Not only is the visible church the kingdom of the Lord Jesus Christ, but it is also “the house and family of God. What a privilege it is to be included in the family and household of God Himself! What a blessing it is to not only be reconciled to God and be able to call upon Him as our heavenly Father through faith in Christ, but also in Him to be given a multitude of “brothers and sisters and mothers and children” (Mark 10:30, ESV)! The church is not just an organization, or even an organism – it is a family!

Lastly, the Confession makes a statement that is sure to raise a few eyebrows in our day. It says that outside of the visible church “there is no ordinary possibility of salvation.” A similar statement is also found in the Belgic Confession (which is the confession of faith for the continental Reformed churches, just like the Westminster Confession is for the Presbyterian churches). It says,

“We believe that since this holy assembly and congregation is the gathering of those who are saved and there is no salvation apart from it, no one ought to withdraw from it, content to be by himself, regardless of his status or condition.” (Article 28, emphasis mine)

And so it is clearly the standard reformed position that there is no salvation apart from the visible church, or at least not normally so. There are some, to be sure, who have no opportunity to join themselves to a local church body where the Word of God is truly preached, and the sacraments are rightly administered, and church discipline is faithfully exercised. Some are suffering extreme persecution and even imprisonment for the faith. Others may live in a place where there simply is no (true) local church. But for most professing Christians that is certainly not the case. And so, as the Belgic Confession makes clear, “no one ought to withdraw from it, content to be by himself.” No man is a church unto himself, “regardless of his status or condition.” No one is sufficient in and of himself to live the Christian life on his own.

There are certainly some within the visible church who profess Christ without actually possessing Christ (i.e. they do not truly believe), and there are also some, no doubt, who are outside of the visible church who truly profess and possess Christ, but these are the exceptions and not the rule. No one who professes faith in Christ should willingly cut himself off from membership in the visible church. No one who professes faith in Christ should be “at home” (or at peace) without a (true) church home.

Part of the reason for that can be seen in Westminster Confession of Faith 25.3, which speaks of the means of grace that are to be found only in the church – the “ministry, oracles, and ordinances of God” which are given “for the gathering and perfecting of the saints” (i.e. believers). (Lord willing, we will deal that section in more detail in a future post.)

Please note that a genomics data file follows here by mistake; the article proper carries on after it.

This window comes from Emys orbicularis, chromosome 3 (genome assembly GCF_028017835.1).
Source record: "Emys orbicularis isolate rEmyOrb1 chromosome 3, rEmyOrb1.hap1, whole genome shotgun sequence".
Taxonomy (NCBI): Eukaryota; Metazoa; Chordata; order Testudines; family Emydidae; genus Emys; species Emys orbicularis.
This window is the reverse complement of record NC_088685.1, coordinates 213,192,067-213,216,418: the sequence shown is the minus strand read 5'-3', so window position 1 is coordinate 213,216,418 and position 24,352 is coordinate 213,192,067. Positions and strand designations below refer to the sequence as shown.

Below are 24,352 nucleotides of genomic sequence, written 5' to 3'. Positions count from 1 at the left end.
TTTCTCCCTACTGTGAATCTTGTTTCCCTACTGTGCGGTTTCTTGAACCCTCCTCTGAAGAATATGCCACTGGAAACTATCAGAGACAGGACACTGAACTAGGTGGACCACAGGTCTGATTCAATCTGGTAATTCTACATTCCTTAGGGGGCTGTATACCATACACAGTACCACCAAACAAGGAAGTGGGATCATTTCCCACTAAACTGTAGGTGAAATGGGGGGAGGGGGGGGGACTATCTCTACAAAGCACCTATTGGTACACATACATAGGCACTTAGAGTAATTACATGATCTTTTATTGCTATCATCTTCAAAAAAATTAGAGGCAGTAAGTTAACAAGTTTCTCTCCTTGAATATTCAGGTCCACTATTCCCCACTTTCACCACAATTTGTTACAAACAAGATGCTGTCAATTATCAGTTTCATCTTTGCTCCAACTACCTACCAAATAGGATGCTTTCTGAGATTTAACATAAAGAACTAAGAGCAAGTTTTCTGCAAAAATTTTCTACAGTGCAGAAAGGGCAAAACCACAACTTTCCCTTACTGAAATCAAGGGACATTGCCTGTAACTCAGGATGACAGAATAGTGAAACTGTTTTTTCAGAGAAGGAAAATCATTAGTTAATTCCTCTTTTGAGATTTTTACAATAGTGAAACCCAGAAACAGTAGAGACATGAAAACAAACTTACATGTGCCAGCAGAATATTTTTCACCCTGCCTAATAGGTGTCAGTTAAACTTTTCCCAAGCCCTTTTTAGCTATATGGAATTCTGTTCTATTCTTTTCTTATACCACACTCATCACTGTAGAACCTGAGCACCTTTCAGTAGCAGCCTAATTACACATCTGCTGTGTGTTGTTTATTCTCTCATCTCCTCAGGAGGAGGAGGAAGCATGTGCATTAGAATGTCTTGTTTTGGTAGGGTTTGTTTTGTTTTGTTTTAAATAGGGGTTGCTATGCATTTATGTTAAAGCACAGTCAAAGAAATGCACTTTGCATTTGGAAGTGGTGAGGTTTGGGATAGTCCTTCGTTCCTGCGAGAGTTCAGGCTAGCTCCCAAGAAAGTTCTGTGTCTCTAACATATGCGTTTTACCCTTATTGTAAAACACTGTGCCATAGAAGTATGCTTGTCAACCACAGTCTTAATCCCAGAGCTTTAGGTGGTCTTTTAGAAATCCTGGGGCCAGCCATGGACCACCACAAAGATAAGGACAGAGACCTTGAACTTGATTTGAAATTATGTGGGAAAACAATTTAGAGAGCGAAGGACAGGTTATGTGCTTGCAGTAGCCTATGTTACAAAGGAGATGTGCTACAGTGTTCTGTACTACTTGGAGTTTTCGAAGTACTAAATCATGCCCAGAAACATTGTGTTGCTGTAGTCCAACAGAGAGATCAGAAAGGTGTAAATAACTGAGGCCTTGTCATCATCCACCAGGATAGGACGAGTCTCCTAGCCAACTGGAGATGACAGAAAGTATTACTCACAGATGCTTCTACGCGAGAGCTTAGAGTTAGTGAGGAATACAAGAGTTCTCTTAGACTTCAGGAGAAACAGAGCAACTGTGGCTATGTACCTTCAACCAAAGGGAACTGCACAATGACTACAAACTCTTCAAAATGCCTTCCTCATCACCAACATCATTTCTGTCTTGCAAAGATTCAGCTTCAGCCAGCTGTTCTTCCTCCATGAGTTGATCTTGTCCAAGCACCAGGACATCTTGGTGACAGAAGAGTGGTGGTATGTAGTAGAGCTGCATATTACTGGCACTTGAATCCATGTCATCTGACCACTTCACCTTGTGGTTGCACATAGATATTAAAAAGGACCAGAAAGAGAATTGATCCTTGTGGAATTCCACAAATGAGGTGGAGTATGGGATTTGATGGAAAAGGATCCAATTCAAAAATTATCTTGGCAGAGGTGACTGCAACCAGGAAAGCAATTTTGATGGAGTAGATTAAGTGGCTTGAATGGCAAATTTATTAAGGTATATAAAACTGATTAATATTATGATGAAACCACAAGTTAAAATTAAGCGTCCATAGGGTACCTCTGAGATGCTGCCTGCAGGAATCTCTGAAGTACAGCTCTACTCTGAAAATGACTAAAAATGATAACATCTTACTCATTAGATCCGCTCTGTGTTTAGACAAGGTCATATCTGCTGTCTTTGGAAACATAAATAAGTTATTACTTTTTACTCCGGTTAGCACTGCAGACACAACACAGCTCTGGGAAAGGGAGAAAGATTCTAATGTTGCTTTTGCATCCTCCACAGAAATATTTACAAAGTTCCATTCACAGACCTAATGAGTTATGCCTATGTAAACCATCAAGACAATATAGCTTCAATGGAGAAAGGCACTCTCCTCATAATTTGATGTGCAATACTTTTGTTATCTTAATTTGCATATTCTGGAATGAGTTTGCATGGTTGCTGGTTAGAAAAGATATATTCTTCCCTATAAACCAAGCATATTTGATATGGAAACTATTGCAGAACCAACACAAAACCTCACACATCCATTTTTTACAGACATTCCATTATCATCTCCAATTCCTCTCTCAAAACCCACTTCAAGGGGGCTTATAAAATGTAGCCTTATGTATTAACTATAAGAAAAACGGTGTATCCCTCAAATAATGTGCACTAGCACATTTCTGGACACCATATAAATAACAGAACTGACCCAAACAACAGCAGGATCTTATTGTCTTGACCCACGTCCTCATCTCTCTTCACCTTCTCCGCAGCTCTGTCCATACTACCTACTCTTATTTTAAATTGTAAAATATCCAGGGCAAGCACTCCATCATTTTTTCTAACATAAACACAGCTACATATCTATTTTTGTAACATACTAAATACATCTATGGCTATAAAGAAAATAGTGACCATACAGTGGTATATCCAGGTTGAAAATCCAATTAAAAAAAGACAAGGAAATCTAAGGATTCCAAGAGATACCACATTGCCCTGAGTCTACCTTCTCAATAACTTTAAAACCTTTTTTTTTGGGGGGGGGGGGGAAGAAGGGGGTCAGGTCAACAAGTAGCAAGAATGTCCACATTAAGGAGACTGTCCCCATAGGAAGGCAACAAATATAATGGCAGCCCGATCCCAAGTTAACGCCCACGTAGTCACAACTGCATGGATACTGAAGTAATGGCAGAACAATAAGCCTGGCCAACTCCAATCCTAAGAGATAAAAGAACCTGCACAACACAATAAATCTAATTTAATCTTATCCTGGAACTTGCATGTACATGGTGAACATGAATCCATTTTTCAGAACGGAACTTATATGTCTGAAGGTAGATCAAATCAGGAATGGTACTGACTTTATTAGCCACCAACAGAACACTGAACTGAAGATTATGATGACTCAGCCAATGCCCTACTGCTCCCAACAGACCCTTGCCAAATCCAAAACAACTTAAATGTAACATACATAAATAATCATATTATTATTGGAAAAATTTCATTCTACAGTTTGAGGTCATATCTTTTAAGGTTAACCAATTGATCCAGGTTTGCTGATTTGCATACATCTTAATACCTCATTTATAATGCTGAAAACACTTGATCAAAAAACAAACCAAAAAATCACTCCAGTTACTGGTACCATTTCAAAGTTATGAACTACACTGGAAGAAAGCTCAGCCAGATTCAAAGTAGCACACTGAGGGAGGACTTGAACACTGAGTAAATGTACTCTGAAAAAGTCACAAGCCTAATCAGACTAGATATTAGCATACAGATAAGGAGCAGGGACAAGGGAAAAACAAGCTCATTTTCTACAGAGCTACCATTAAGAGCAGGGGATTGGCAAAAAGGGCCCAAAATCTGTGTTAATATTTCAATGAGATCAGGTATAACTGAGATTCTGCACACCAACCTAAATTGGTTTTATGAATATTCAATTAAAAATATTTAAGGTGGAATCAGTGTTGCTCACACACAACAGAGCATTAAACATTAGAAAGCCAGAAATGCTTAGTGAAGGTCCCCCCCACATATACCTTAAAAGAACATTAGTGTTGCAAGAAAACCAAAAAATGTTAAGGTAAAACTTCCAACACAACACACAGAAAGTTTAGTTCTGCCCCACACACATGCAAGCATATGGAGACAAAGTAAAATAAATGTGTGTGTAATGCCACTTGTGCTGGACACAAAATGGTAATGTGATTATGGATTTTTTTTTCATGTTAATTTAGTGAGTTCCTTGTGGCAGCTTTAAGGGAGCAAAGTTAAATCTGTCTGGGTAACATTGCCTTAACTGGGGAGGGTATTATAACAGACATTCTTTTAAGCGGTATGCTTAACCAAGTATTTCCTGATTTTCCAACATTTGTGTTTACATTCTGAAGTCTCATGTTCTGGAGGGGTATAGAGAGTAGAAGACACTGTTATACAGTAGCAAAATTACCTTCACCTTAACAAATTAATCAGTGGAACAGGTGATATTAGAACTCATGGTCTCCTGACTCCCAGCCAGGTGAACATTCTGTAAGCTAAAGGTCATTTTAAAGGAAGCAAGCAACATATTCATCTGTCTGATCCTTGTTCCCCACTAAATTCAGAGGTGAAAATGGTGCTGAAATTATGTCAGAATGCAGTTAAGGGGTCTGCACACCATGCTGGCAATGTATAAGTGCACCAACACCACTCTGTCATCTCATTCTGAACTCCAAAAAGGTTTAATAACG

Love for our brothers in Christ is one of the evidences of salvation. In 1 John 3:14 the Apostle John writes,

“We know that we have passed out of death into life, because we love the brothers. Whoever does not love abides in death.” (ESV)

How can we say that we love our brothers in Christ if we avoid fellowship among them in the church? Or is it possible to truly love Christ, while seeking to avoid His body and bride, which is His church?

If you profess to know Christ by faith, but are somehow not a member of a local church. Do not be content to stay by yourself. Do not look for a perfect church, for that does not exist in this life. But rather make it your aim to find a true church where the Word of God is preached truly and sincerely (even if imperfectly), where the sacraments of baptism and the Lord’s Supper are administered rightly, and where church discipline is faithfully and lovingly exercised for your good.

When you find such a church (and all do not fit that description, of course), despite her imperfections, join that church. Stay at that church. Worship and serve at that church. And may our faithful Savior Jesus Christ be pleased to greatly bless you in that church, to His glory!

The Invisible Church (Westminster Confession of Faith on the Church – Part 1)

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What exactly is the church? (Have you ever given that much thought?) The biblical doctrine of the church is probably one of the most neglected doctrines in all of the Scripture. To many in our day, having a clear theology of the church (its nature, necessity, purpose, ordinances, offices, and marks) seems much like an afterthought. And yet the very fact that both the Apostles’ Creed and the Nicene Creed include statements regarding the church speaks toward the abiding importance of the church and what we are to believe concerning it.